friends of Miss Dutton in congratu
lations to Mr. Allison upon captur
ing one of the most popular and
highly respected young ladles of
Pullman. The wedding will occur on
June 8.
hopes of youth. Now, after fifty
years our beads are streaked with
grey A few more short years and the
race will be run, our places will be
taken by others. Time has softened
much of the harshness of fifty years
ago. and the world lias recognized
be fact. That the mingled races of
blood thai forms the American na
tion, when contending for his rights
as he sees them, is about he same
whether the Individual comes from
the sunny hills of Florida, or
'he bleak shores of Huron lake,
Wherever he comes from he and his
age have left tin indelible impres
sion upon i la' onward roll of time.
Many of the veterans, some who
were the grey who have been meet
ing with us in the past and attending
our veterans association, have an
swered the last roll call.
As we glide down this stream of
time, let us do what we can by
getting together and showing to the
rising generation that while we were
foes upon the deadly field of battle
in times past thai these things are
all of the past.
An I an impenetrable future
awaits and demands our attention.
'I he annual encampment of the vet
erans association of eastern Wash
ington and northern Idaho will be
held in tin' Reaney Park at, Pullman,
Washington, on the 8, 9, ami 10 of.
June, i '•• 10. Ample arrangements
will be made to accommodate all.
both tenting and hotel accommoda
lions. We hope that has many as can
of the old veterans will be present
to meet one another again at the
conilng encampment for it, is very
probable that it will he the last, en
campment for some. There will he a
very liberal program each day and
night, including an address by lion.
John L. Wilson of Seattle.
K. P. Allen, U. S. A.; W. M. Priest,
C. S. A.; Committee.
IV. S. c. Commencement,
The week following the encamp
ment and State Grange convention
the annual commencement exercises
of Washington state College will he
gin. The exercises always bring large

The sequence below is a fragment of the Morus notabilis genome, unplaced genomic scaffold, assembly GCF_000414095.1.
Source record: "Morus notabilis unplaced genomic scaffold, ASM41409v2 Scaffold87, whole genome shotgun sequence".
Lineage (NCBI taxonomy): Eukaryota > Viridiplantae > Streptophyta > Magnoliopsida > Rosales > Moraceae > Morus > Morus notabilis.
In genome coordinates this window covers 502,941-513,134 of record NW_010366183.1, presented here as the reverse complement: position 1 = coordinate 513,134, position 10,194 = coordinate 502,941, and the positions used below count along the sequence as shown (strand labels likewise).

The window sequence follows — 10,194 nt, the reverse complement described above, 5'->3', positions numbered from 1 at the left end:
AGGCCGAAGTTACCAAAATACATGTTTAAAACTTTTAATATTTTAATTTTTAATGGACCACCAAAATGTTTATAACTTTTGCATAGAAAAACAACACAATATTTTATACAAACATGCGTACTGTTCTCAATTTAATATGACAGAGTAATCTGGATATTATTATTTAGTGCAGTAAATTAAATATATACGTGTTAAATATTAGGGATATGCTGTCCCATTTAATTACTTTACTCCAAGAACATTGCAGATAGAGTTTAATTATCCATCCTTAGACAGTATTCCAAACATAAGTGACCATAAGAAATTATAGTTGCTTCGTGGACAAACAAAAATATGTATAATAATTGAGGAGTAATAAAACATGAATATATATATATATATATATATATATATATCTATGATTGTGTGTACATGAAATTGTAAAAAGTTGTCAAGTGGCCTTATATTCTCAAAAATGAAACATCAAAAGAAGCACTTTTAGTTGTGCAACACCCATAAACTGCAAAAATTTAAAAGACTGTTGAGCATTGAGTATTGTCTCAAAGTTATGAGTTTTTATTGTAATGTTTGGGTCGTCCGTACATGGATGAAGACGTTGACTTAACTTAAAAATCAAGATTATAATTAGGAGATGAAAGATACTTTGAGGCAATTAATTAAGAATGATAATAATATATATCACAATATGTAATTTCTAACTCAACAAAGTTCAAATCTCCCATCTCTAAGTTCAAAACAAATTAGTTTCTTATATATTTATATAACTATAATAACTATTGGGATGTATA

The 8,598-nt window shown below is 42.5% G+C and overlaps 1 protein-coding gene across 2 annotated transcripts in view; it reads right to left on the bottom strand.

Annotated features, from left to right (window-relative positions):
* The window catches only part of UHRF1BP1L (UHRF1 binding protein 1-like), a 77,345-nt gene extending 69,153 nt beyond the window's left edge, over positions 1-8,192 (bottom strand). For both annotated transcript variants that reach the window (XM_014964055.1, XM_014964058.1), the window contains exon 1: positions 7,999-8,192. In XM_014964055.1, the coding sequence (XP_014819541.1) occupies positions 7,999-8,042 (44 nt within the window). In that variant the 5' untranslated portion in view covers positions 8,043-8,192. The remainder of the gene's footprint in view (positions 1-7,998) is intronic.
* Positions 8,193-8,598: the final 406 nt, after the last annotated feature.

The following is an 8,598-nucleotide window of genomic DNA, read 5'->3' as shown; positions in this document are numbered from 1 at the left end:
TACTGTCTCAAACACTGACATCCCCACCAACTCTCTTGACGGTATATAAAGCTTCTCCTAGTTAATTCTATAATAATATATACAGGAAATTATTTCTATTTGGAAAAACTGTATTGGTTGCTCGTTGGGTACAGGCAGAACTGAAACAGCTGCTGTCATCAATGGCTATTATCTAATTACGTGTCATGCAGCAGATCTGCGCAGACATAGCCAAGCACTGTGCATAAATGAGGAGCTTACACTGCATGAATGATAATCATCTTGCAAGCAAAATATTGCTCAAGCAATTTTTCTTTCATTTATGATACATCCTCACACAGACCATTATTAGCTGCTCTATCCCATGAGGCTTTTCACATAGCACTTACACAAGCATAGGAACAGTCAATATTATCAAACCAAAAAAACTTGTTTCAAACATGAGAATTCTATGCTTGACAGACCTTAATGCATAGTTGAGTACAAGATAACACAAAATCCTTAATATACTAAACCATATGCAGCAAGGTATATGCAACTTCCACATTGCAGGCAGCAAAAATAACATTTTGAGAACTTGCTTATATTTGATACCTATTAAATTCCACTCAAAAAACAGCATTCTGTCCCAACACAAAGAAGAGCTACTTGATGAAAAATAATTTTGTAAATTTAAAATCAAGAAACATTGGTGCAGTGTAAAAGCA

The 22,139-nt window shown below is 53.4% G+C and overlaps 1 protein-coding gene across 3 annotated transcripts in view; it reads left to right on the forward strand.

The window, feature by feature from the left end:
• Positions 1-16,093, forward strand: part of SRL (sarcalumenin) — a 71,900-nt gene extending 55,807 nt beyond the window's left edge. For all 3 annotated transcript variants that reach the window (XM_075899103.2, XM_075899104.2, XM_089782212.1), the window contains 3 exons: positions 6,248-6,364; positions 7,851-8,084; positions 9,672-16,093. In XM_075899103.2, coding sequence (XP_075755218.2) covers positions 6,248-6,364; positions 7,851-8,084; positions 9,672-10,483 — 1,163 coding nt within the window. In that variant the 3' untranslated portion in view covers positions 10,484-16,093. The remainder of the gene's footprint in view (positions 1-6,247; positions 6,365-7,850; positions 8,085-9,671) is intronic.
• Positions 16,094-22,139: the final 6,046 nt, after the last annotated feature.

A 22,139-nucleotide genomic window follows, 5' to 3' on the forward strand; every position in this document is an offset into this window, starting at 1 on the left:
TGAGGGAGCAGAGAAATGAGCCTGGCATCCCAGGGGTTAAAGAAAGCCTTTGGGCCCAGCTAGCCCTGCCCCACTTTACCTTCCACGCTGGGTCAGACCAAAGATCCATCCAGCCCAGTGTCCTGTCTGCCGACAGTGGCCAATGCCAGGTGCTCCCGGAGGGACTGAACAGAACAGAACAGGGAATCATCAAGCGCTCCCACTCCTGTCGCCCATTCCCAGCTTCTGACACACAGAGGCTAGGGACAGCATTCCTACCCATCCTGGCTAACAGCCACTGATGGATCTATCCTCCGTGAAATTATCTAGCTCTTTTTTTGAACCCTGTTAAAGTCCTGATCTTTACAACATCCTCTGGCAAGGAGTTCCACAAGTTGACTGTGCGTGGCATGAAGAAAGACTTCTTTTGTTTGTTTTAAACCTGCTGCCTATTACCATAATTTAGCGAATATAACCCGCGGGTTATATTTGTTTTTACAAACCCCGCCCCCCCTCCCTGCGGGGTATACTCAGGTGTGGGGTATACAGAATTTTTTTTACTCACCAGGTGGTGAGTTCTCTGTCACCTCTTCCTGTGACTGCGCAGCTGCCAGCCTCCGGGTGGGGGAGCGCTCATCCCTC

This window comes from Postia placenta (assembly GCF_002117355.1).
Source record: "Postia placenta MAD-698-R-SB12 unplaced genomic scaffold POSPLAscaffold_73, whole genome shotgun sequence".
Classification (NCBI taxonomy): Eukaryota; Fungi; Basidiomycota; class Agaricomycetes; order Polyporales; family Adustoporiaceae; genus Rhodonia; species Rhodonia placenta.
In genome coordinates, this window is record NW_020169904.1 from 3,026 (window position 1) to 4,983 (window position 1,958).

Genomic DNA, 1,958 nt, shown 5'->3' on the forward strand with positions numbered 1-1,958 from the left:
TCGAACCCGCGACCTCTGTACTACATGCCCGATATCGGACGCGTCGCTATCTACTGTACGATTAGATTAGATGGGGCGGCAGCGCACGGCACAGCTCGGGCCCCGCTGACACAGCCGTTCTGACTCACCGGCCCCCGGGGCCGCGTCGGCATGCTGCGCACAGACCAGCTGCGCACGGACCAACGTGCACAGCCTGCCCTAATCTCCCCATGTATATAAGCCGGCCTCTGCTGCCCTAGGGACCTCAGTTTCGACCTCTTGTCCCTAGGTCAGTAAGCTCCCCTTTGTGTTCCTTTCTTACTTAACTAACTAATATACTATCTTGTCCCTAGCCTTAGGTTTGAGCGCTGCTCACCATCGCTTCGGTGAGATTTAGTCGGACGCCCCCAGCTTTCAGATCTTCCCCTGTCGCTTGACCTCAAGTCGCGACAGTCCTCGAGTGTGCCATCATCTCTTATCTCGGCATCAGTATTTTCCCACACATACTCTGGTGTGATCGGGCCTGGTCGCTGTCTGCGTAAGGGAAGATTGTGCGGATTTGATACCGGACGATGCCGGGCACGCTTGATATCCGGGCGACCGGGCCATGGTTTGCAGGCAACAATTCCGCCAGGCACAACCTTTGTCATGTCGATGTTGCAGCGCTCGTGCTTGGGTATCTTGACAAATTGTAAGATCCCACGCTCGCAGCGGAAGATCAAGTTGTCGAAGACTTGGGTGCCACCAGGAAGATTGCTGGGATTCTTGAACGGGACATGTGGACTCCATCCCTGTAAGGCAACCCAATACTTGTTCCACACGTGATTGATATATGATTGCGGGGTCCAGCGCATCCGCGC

crowds of people from all parts of
the state. The program this year will
be especially interesting. The largest
class in the history of the school
will he graduated. The exercises will
cover almost, an entire week, begin
ning on Sunday and closing Thurs
day evening with the alumni ban
quet.
Summer School.
The Mint lay following the com
mencement exercises the annual
summer Science School for Teachers
will open, and from 200 to 400 teach
ers are expected to be lure for a
period of six weeks. The summer
school closes August 1. Teachers
from till parts of this and neighbor
ing stales attend this school where
they are given special courses at
small cost, an the time spent here
is really a profitable vacation, for it
cost,- but, little, board and lodging
being furnished at cost, an I teachers
are given an opportunity to do spe
cial work that is of great benefit
to them.
Farm Brings $80 Per Acre.
G. W. Mi'tcalf sold his farm of 200
a res, I 1-2 miles west of Pull!
recently ii A. C. Carruthi rs and A.
It. Htinkw'aiei-,/for $80 per acre.
The deal was nluili' by I). It. Putman
<fe Son. whose office is in The
I Herald block./ Mr. 'Carruthers takes
40 acres, adjoining bis farm, and
Mr. Drinkwator took l<so acres. Mr.
Metcalf has gone to Portland lo look
around and! may decile to locate
there. lb- bought the In: eight
years ago for $35 per acre. it wat
formerly owned by Mild Hubbard.
.1. M. Childers is the father of a 10
--pound son, born Thursday morning
just in time to be counted in tin- cen
sus of Pullman.
i un V i\(. dago caVgiit in 1:1 .
Peter Papas Charges Harris Knk i*-
Willi Slealinj; s:;oi li-oiu Three
< oiintrymen.
Harris Kakas, a native of Sunny
Italy, is languishing In the county
jail becausi he was unable to give
bonds for $500 to insure hi pre
sence when needed for trial on a
gran! larccn;, charge. Justice Ceo.
Henry committed him, Tuesday, Ka
kas Is charged with having stolen
the savings of three of his country
men who were employed with him at
Sell ice Junction on the O. R, & N.
railroad.
The testimony show ed that Pa
pas and two other Italian laborers
bad $304 hidden beneath a pile of
ties and that Kakas Knew of it. Ka
kas unit work mi Wednesday, April
27. nd went to Spokane He return
ed on Saturday, April :',o, and drew
his time chock and disappeared.
Seat eh was instituted and Kakas
was trace! to Pullman, where he
was found working on in- section.
lb was arrested by Constable Crank
Hill and Citj Marshal Baymiller.
After spending the time from Sat
urday highl until Tuesday in the
city jail he was given a hearing be
fore Justice Henry an a strong
ease made out against him. He was
held in $500 bonds lor I rial. The
wife if the section foreman at Bel
ti''- testified that she saw Kakas
remove tin pile of ties beneal h
which the money had been hidden.
Barbecue at Clarkston.
Mayor Maguire ha been invited
by R. M, Votint, mayor of <Markston.
Wash.., 'i attend the becus at
Clarkston on June 4. Mayor Ma
gulre is urged to bring as many
Pullmanites as possible to assist in
celebrating the purchase of the
Clarkston to" nsiie ami Irrigating
system by an eastern syndicate which
has expended $2,C00,000 there*. Four
fat steers will tie roasted, whole, and
a feed I'M thousands will he prepar
ed and serve.] to all visitors.
Sunday Concerts End.
Last Sunday afternoon was the
last ■I' the series of concerts given
by tin* School of Music of Washing